This is a guest post from Leo Babauta of the simplicity blog, Zen Habits. Leo also recently started a new blog about minimalism, mnmlist.com. Finances are one of the most complicated things in many people’s lives … and yet, they don’t have to be. With a little effort, you can simplify your financial life and end the money headaches most people face. I consider myself a minimalist. As such, I shy from all kinds of…

A couple of weeks ago, we had a fine discussion about how much we should save for retirement. But how much should we have saved for today? How much should we have in cash reserves? As I write my own book, I’m reading (and re-reading) dozens of other money manuals. While perusing Bert Whitehead’s, I came across his table of “minimum base liquidity.” (Whitehead is a highly-educated financial advisor. He uses terms like “minimum base…

This post is from GRS staff writer April Dykman. A couple of years ago, I had a Great Closet Clean-Out. My clothing racks and drawers were overflowing at the time, and some of it still had price tags. Hoping to accomplish that European knack for owning less and looking better, I donated, consigned, and gave away about 75 percent of my wardrobe. Today it’s 100 times more functional. These are the best tips I picked…

This is the second of a fourteen-part series that explores the core tenets of Get Rich Slowly. Yesterday I completed my first marathon. It didn’t happen exactly as I’d planned, but it happened. Instead of running 26.2 miles, I walked the entire course. Some might view this as a failure. Not me. I’m ecstatic to have finally, at the age of forty, met one of my life-long goals. Though I had hoped to run the…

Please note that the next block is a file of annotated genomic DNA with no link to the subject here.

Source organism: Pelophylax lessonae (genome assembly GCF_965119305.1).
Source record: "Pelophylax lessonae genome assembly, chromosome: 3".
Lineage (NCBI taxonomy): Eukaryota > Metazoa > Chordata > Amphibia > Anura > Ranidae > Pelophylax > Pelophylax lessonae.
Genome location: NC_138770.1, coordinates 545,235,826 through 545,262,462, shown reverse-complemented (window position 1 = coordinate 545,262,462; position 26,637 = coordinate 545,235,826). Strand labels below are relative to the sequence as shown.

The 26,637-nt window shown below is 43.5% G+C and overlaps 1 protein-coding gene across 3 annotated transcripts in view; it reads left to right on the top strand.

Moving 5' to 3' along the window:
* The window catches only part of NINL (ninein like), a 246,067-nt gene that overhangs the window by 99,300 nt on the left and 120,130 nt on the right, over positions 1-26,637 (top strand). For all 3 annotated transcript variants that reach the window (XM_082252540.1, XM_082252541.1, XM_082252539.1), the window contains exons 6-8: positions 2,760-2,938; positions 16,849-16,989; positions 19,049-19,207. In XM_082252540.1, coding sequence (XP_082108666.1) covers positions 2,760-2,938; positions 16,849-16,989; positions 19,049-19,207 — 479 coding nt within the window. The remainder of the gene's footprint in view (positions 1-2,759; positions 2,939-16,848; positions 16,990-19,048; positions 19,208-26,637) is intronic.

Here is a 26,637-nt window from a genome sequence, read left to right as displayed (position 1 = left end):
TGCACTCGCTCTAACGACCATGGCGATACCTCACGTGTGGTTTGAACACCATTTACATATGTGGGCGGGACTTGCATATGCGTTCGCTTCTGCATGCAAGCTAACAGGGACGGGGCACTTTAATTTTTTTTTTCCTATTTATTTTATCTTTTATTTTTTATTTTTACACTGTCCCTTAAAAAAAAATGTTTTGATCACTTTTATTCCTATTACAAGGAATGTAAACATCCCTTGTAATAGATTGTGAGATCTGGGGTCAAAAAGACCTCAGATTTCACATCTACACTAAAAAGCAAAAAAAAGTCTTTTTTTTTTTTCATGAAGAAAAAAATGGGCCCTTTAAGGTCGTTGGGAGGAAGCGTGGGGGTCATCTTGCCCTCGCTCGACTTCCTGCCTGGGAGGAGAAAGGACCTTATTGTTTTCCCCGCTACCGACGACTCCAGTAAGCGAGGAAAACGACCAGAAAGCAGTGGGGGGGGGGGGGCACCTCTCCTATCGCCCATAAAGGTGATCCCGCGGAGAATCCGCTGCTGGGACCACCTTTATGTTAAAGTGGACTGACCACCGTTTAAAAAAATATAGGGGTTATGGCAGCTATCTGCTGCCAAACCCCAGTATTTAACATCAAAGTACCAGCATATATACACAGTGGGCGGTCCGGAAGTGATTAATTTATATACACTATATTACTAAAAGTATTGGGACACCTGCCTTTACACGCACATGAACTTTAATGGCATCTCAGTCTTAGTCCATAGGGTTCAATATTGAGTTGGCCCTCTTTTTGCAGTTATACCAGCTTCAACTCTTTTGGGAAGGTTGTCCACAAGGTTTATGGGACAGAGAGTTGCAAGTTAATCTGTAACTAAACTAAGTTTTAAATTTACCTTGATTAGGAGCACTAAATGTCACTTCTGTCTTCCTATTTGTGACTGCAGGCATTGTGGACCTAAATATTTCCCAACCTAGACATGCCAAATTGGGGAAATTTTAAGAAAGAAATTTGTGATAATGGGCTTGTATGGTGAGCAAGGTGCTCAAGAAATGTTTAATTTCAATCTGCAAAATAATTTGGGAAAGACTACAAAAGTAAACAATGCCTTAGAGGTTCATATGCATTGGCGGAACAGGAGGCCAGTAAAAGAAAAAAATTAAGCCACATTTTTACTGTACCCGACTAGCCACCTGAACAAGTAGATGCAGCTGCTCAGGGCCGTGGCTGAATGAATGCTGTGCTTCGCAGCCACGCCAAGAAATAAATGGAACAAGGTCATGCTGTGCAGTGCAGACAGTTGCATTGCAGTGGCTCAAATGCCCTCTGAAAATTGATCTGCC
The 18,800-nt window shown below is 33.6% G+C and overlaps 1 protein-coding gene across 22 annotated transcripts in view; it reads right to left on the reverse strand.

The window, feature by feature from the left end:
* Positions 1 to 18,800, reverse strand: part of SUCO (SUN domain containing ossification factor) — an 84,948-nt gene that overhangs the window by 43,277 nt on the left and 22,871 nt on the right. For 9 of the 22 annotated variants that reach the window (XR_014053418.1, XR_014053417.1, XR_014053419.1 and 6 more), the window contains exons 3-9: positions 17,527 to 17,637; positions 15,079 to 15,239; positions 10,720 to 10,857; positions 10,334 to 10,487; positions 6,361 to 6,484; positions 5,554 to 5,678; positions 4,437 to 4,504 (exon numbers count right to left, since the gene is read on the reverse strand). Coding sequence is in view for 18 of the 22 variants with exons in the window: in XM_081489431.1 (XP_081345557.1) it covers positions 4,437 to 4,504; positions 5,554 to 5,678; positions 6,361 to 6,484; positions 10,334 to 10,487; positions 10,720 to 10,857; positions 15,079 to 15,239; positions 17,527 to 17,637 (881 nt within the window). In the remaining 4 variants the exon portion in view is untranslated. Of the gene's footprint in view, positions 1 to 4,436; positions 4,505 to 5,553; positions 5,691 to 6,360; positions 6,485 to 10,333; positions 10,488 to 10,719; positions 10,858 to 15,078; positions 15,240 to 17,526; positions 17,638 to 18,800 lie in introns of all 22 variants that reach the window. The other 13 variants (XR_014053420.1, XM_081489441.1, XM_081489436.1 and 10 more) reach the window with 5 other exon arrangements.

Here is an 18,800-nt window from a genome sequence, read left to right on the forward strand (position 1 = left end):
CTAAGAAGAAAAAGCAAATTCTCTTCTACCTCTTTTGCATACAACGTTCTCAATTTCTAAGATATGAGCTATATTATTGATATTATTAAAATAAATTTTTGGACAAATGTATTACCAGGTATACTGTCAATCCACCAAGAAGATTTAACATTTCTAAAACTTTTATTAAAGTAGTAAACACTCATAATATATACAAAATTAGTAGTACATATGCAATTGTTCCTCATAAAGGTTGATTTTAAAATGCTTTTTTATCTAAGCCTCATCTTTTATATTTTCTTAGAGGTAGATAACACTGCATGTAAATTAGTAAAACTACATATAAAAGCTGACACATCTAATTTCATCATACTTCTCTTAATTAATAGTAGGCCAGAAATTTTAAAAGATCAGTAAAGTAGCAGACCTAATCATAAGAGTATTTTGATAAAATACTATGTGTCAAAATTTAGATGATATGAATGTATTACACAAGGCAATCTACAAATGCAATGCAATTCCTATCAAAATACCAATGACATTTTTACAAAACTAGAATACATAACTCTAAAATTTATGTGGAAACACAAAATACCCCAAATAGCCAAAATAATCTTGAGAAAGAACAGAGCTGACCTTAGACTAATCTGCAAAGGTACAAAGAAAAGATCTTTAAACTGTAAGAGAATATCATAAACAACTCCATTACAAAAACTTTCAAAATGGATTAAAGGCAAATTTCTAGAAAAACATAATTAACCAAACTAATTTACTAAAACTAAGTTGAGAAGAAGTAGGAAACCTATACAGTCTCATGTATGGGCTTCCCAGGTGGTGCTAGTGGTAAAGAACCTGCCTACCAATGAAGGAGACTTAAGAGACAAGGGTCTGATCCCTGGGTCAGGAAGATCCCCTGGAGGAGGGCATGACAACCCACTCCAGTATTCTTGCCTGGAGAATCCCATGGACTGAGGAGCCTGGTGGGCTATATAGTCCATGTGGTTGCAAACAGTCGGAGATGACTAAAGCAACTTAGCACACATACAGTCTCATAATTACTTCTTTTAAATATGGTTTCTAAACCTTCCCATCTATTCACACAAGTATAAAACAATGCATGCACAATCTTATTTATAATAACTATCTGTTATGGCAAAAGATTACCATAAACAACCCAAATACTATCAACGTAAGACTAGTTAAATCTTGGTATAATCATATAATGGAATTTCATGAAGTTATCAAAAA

This post is from GRS staff writer April Dykman. My husband and I are in the early stages of building a house. As we modify our floor plans, the amount we’ll need to borrow to build is on our minds. It’s probably going to be the most expensive thing we’ll ever purchase, and we need to decide what we want to borrow and what loan term we’ll want. The main differences between 15- and 30-year…

Mark Frauenfelder is the co-founder of my favorite sites, Boing Boing (which is a “directory of wonderful things”). Mark’s also a GRS reader. He dropped me a line the other day to tell me about a new project he’s been following. Today, Credit.com is launching a free new online financial tool called Credit Report Card. This tool is designed to provide users with a quick snapshot of their credit reports. According to the site’s FAQ,…

This is a guest post from Robert Brokamp of The Motley Fool. Robert is a Certified Financial Planner and the advisor for The Motley Fool’s Rule Your Retirement service. He contributes one new article to Get Rich Slowly every two weeks. Quick! If you had to choose just three types of assets that should be in a well-diversified, long-term investment portfolio, what would they be? If we polled the Get Rich Slowly audience, we’d get…

This is the first of a fourteen-part series that explores the core tenets of Get Rich Slowly. I had a group of old high-school friends over to the house last weekend. As the daylight faded and the cool of the evening settled, we sat around a blazing fire talking about life. We shared the good things we’ve done over the past twenty years — and we shared the bad. Inevitably, the conversation turned to money….